The paper of Thomas Kerwick “…This equates to a lower bound of approx. 2,800 years over which a similar traversal distance could accumulate due to sub-Keplerian MBH produced at the LHC as has already occurred naturally over the lifetime of the Earth. …” already shows the possible impact of the LHC experiments. But one should consider that probably no natural micro black hole has been entrapped by gravity on astronomical bodies in the entire solar system (or even in a much larger volume) since its existence, because natural MBHs are too fast. Natural collisions and the experimental collisions are very different. Nature has not conducted any LHC-experiments on Earth yet. So I wonder much why CERNs safety group LSAG seems to suggest the contrary in the safety report.
    Good luck and best regards to all.

  2. Tom Kerwick says:

    Hi Niccolo — yes it would be LSAG postion that no such natural micro black holes have been entrapped by gravity on Earth or any other astronomical bodies in our solar system — and the flux figure I quote assumes this. This is why the LSAG consideration of White Dwarfs and Neutron Stars is important on the subject of MBH accretion.

    See the discussion on the thread started by Otto on White Dwarfs recenty, and also one I started on The Neutron Star Paradox recently also.

  3. Niccolò Tottoli says:

    Dear Tom

    Ok, now I have read both blog themes and I understand the very most. Some interesting points there.

    You say that “it would be LSAG position that no such natural micro black holes have been entrapped by gravity on Earth or any other astronomical bodies in our solar system”.

    My opinion is that a safety report which handles the worst conceivable damage (in the case of a catastrophe) ever discussed, should be neutral and honest as possible, rather than suggestive.

    Therefore I do not understand why a handful of scientists of CERN tell about 15 times in the LSAG report, that collisions equal to those at the LHC would happen all the time on Earth.
    For example they have suggested four times just on page 4 that LHC-collisions would happen all the time in nature (sorry it‘s a bit long):

    1.) “…This means that Nature has already conducted the equivalent of about a hundred thousand LHC experimental programs on Earth, and the planet still exists.“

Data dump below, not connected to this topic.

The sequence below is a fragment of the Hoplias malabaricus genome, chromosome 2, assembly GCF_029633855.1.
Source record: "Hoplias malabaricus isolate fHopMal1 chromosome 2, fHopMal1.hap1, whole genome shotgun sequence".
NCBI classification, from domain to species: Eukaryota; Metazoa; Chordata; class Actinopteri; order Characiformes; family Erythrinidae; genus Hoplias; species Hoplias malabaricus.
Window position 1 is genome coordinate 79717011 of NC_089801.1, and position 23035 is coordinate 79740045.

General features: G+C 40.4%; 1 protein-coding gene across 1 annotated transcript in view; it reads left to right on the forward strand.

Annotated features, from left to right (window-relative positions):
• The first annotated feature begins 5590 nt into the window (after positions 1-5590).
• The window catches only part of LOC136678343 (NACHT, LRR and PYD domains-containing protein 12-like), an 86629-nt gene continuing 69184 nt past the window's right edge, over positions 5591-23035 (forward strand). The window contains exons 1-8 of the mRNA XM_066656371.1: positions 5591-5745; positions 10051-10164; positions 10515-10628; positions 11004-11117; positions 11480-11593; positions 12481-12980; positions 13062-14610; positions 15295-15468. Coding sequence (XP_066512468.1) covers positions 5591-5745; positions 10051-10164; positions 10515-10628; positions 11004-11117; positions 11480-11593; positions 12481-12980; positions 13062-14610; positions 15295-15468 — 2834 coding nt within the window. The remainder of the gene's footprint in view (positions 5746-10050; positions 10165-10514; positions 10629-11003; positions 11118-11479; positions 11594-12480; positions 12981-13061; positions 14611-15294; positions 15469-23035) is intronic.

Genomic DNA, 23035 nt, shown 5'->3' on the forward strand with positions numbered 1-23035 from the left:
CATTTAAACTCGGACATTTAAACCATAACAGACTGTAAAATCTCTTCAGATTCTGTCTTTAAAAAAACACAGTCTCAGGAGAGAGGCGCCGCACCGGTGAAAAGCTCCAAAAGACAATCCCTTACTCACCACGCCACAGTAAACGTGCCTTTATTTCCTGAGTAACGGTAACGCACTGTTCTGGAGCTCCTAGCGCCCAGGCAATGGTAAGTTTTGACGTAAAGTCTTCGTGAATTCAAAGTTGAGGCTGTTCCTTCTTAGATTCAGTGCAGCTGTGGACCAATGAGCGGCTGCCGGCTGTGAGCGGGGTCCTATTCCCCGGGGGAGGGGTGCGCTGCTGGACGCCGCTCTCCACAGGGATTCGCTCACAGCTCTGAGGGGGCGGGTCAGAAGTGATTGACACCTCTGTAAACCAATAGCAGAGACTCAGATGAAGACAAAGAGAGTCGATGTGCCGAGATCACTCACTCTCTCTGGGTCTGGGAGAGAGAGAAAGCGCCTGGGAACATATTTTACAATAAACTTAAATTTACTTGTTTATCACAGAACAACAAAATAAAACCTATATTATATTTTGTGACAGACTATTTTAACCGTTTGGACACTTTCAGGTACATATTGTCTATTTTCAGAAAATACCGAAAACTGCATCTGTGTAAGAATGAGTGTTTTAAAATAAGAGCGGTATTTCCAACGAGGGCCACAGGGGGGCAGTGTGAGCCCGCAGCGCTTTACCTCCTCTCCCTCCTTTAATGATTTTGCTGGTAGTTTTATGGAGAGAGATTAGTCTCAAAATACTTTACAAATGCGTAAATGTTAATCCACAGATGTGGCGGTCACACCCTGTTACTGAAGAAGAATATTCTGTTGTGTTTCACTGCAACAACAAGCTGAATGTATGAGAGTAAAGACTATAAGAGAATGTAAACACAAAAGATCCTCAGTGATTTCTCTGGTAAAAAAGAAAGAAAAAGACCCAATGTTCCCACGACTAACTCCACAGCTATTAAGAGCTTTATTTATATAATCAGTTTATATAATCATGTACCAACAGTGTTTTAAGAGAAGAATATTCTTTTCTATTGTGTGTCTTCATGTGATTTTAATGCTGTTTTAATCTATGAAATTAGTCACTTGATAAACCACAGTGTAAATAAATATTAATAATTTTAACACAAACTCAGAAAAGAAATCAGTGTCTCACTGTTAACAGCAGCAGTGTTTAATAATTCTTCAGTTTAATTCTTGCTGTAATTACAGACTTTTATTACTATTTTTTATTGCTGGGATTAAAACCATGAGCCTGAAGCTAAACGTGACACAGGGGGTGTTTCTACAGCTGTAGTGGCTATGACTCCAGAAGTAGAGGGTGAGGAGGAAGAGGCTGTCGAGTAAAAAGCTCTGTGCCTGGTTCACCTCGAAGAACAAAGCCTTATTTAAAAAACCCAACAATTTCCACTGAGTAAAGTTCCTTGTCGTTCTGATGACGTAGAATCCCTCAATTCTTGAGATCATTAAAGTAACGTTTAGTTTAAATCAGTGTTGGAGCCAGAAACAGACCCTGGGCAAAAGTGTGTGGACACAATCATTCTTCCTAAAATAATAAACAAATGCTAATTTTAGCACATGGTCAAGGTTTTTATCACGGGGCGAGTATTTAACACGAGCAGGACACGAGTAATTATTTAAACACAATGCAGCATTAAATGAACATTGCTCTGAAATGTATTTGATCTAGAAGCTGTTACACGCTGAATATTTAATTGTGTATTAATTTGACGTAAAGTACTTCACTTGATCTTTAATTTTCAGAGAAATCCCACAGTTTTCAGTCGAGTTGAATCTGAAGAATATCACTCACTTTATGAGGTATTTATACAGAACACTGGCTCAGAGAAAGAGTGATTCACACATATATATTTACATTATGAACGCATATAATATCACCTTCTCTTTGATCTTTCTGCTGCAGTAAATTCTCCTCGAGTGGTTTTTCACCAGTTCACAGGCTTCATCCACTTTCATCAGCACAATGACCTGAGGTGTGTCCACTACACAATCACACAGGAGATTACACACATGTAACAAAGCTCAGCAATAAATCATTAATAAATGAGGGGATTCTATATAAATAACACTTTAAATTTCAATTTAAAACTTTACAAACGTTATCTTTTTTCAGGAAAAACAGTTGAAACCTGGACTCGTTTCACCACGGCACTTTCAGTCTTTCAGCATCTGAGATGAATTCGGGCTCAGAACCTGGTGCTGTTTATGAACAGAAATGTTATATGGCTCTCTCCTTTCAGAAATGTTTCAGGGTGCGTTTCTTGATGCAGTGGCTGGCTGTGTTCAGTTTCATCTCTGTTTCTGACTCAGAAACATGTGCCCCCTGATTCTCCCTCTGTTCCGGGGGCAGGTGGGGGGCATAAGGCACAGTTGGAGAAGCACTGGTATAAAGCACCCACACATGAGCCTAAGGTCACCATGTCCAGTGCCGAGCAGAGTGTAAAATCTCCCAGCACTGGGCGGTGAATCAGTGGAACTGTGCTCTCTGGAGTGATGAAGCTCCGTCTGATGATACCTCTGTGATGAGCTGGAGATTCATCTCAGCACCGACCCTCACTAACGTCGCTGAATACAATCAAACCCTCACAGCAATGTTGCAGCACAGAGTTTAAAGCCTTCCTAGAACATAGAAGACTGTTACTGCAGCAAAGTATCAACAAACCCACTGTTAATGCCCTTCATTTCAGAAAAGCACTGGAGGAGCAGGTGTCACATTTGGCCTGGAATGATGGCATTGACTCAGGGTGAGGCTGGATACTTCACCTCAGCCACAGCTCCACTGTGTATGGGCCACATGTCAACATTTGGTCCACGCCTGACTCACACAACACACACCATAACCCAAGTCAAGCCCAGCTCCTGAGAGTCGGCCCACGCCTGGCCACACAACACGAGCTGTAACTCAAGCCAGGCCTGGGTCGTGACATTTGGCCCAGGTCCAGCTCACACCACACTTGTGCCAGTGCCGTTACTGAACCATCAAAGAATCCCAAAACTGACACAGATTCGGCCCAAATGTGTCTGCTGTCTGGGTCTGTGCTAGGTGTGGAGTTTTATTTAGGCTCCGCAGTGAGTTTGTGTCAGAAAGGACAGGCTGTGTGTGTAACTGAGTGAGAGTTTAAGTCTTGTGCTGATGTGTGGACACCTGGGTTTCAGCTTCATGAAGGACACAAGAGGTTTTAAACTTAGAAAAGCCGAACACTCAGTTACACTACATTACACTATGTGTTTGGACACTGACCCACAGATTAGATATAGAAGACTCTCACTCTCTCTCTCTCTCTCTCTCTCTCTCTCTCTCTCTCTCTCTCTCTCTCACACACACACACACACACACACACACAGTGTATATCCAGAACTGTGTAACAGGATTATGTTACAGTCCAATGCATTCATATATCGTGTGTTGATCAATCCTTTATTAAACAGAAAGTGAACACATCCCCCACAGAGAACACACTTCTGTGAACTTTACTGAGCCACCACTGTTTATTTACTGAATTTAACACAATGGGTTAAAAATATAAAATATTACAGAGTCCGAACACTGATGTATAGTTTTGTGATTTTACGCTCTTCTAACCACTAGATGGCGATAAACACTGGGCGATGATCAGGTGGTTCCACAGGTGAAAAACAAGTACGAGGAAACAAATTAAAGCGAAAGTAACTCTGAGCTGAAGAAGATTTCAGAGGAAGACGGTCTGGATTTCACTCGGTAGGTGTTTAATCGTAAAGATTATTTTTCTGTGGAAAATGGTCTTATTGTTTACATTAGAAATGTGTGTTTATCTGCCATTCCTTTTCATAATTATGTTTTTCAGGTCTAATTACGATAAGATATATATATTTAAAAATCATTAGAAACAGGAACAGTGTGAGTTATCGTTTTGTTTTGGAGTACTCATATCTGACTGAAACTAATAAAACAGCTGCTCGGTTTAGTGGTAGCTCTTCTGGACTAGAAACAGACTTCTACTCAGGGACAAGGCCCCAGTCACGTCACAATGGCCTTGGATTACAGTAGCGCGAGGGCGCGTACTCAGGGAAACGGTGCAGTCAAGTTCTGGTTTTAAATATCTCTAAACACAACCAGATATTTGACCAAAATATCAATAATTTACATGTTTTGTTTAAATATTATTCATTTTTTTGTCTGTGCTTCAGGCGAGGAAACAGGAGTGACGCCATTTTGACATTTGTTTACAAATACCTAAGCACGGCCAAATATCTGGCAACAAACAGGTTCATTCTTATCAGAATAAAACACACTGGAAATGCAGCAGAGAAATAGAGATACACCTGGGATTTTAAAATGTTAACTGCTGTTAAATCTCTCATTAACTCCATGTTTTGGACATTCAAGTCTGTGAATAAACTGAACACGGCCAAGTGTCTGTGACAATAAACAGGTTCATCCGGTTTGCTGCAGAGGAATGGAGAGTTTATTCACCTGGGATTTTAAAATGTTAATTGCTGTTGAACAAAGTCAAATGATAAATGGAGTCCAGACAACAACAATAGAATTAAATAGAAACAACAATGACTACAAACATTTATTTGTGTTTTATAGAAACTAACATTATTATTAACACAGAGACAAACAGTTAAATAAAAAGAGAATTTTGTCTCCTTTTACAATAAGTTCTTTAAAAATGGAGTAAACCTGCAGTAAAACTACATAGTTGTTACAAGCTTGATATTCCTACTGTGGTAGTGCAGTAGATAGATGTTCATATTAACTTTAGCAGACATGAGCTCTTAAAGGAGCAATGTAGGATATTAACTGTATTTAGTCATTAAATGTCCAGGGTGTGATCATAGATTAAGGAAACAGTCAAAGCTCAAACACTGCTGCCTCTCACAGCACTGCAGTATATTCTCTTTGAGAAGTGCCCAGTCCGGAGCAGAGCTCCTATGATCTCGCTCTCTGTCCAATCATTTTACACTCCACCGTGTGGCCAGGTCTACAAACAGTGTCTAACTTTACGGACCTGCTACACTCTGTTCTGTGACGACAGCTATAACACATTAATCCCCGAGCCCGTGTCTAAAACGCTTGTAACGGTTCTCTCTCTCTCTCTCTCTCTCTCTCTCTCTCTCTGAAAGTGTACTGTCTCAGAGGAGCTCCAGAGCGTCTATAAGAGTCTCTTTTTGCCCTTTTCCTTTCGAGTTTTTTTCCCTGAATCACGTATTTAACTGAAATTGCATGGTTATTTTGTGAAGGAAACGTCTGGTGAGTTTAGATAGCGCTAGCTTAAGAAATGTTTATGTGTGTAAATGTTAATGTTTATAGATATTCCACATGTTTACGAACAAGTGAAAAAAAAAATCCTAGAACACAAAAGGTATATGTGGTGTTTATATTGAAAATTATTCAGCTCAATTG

2.) “…and Nature has therefore already conducted the LHC experimental programs about one billion times via the collisions of cosmic rays with the Sun, and the Sun still exists.“
    3.) “Moreover, our Milky Way galaxy contains about 1011 stars with sizes similar to our Sun, and there are about 1011 similar galaxies in the visible Universe. Cosmic rays have been hitting all these stars at rates similar to collisions with our own Sun. This means that Nature has already completed about 1031 LHC experimental programs since the beginning of the Universe.“
    4.) “Moreover, each second, the Universe continues to repeat about 3 × 1013 complete LHC experiments.”

    And then (still on page 4) they conclude: “There is no indication that any of these previous ‘LHC experiments’ has ever had any large-scale consequences.”

    I strongly feel that it leads to a wrong impression, because one has to be involved in the theme, to see the differences between the artificial collisions and those of nature.

    So if you think that it would be the position of LSAG, that probably no micro black hole has been slow enough to be entrapped on astronomical bodies in the entire solar system (since its existence) or even in a much larger volume, then why they do not tell it?

    It is surely a great idea, to handle white dwarfs and neutron stars, because it seems to be the last not properly handled safety argument regarding stable micro black holes but I would say (partly as a joke): These things are very far away and nobody has ever seen them yet…

    Thanks for reading and for your great work.

    Best regards, Niccolò

  4. Niccolò Tottoli says:

    Dear readers
    I forgot to ask: Can somebody show me a real photo of a neutron star?
    If we have a spectrum analysis of a hypothetical neutron star, then how would it show us a proof, that it really IS a neutron star? Someone?
    Thank you.